Part of maintaining a prosperity consciousness is remembering that it’s easy for us to take things for granted sometimes…. like something as simple as the moon. For me, seeing a full moon is always fascinating. That is, when I take the time to remember that I need to look up…..just look up, that’s all…. at the right time, so I can enjoy it. There’s no investment other that tiny amount of effort on my part, and there I am, enjoying my full moon.
I realize, of course, that due to prevalent weather conditions in some areas, the big, bright full moon that I have the opportunity to enjoy overhead on a regular basis here in the desert may not be as visible elsewhere as often as it is here. I know that because I was born and raised in one of those areas. And I made a decision to leave there several decades ago and embark on what would become an odyssey that began with a two-year rehabilitation from injuries sustained in a truck crash. I say ‘crash’ because there are no accidents, only events that occur in our lives. It was a decision made in the midst of trauma, stress, upheaval, and whatever other adjectives one could throw in to describe such a situation. But, it was a good decision.
I always get a big kick out of my moon; have for many, many years now.
Often, I even take the time to celebrate it with a nip of what I choose at the moment….it could be a Balvenie Golden Cask Scotch, a wonderful bourbon called Maker’s Mark 46, an 18-year-old Macallan Scotch, or a 18-year-old Jameson whiskey aged in a sherry cask. Not that I’m advocating alcoholic drinks here, but I’m of the belief that a high-quality scotch, bourbon, whiskey, or an extreme quality tequila if the mood strikes you, are purposefully available to us to enjoy in moderation if we choose to do so.
And, when I enjoy one of those nips, it reminds me of where I acquired some of them. It could stir a memory of an enjoyable trip that Peggy and I took to Jalisco, Mexico, where there is some tequila that just isn’t available in the states. It could remind me of a voyage that took us to someplace where there happened to be an airport duty-free store that sold a particular whiskey or scotch that wasn’t available elsewhere. Or, it could be a memory of a fun tour of a bourbon distillery located in the great state of Kentucky.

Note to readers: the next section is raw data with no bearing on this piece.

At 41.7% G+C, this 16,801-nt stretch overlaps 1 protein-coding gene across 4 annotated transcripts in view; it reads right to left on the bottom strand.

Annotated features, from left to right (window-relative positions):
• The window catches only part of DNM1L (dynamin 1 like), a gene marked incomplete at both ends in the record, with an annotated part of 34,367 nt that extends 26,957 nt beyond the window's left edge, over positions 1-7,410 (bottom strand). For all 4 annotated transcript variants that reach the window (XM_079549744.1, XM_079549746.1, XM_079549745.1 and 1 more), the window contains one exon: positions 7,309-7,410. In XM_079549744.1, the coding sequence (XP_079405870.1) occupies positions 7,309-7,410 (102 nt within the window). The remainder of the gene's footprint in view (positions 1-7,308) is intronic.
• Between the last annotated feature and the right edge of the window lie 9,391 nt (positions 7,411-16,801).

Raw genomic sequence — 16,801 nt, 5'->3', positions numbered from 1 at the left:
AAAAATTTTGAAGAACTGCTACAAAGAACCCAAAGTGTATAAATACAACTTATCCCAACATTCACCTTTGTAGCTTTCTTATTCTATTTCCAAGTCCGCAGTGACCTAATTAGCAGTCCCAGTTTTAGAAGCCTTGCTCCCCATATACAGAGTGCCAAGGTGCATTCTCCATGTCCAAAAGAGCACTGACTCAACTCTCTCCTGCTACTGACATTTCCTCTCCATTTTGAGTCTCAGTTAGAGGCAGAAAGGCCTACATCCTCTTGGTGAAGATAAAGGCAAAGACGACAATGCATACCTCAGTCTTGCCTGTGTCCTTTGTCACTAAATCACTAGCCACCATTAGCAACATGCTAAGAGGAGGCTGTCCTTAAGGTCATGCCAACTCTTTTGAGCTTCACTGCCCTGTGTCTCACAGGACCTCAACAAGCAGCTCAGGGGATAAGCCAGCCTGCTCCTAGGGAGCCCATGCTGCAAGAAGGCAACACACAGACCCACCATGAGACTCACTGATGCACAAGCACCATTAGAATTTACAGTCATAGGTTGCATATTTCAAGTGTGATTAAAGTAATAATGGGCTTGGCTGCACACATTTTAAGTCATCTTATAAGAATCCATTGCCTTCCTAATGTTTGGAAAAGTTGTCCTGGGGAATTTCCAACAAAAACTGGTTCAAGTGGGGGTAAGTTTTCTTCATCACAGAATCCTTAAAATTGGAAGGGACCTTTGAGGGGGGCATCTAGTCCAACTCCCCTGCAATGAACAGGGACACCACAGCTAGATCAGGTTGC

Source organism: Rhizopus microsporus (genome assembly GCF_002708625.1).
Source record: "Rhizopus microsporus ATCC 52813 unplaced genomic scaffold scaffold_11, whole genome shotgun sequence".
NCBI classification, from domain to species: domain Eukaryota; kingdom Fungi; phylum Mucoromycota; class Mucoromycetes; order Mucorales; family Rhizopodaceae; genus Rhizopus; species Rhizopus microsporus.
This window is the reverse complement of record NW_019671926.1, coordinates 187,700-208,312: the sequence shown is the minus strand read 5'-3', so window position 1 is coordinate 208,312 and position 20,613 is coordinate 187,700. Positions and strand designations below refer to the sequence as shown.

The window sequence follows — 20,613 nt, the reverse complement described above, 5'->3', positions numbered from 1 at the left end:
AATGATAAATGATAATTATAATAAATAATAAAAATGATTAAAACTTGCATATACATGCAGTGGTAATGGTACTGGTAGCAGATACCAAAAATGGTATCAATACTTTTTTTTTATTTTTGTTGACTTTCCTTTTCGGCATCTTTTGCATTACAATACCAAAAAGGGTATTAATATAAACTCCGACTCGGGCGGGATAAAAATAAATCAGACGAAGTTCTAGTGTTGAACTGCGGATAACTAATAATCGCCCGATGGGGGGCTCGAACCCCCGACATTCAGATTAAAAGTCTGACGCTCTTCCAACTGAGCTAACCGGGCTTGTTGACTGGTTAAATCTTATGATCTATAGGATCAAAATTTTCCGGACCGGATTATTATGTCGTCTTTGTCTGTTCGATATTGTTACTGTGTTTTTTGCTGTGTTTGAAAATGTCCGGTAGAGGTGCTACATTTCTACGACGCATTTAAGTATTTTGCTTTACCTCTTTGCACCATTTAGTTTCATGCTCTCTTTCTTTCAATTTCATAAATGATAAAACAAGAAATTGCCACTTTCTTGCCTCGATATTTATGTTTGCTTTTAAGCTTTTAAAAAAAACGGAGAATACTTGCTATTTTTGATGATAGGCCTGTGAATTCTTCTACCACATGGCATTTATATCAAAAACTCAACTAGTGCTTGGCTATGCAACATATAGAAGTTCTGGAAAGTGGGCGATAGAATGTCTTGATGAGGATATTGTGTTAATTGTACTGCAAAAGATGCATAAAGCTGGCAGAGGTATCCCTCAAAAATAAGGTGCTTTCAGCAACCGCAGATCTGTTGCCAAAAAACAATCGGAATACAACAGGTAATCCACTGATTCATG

All those memories, and many others, came about in part due to a decision I would certainly have rather not had to make. But it had to be made.
A decision is simply a choice, and often it’s simply a matter of whether or not to do something. Most of the time, there are not many variables in major decisions; it’s either one way or the other. It’s not like trying to decide which color scheme to use in your bedroom where you’ll have a lot of different choices. It’s either to do, or not to do.
Sometimes, when people are trying to make that decision, it’s a difficult time in their life, which isn’t a prosperous time. And that’s not how it’s supposed to be. So, in the interest of giving you something to think about, if you ever find yourself in a situation where you need to make a to do or not to do decision, here’s one way to figure out what you already know is the right thing to do.
(By the way, I hope you caught that reference to already knowing above. In addition to remembering that it’s easy for us to take things for granted sometimes, another fundamental tenet of a prosperity consciousness is that we already know in our heart what the right decision about something is, we sometimes just need a little help in going ahead in the right direction.)
I call it the two-step coin toss. That’s right, a coin toss, which I know conjures up thoughts of “Are you kidding me? You want me to make a major decision in my life by leaving it to the toss of a coin?”
Well, not entirely. Notice that I said that it was a two-step process. Here’s how it works:
First, use a coin that you like. It could be just a plain old quarter, dime, nickle or penny for you. It’s not a tough choice, just one that makes you feel OK about using it. I have a silver dollar that was minted in New Orleans in 1904. I found it in a second-hand store after Katrina, and since I have many fond memories of many trips to the Big Easy (and will have many more of trips to come in the future) it’s a keepsake for me.
Next, of course, decide which is going to be which as far as heads or tails….maybe “heads I do and tails I don’t” or whatever you choose.
Then comes the two-step process of the toss:
Step One: Toss the coin.
Step Two: Ask yourself how you feel about the coin’s ‘decision’. If you feel good about it, go along with it. If you don’t feel good about it, do the opposite.
Learn From Yesterday….Live For Today…..Look Forward To Tomorrow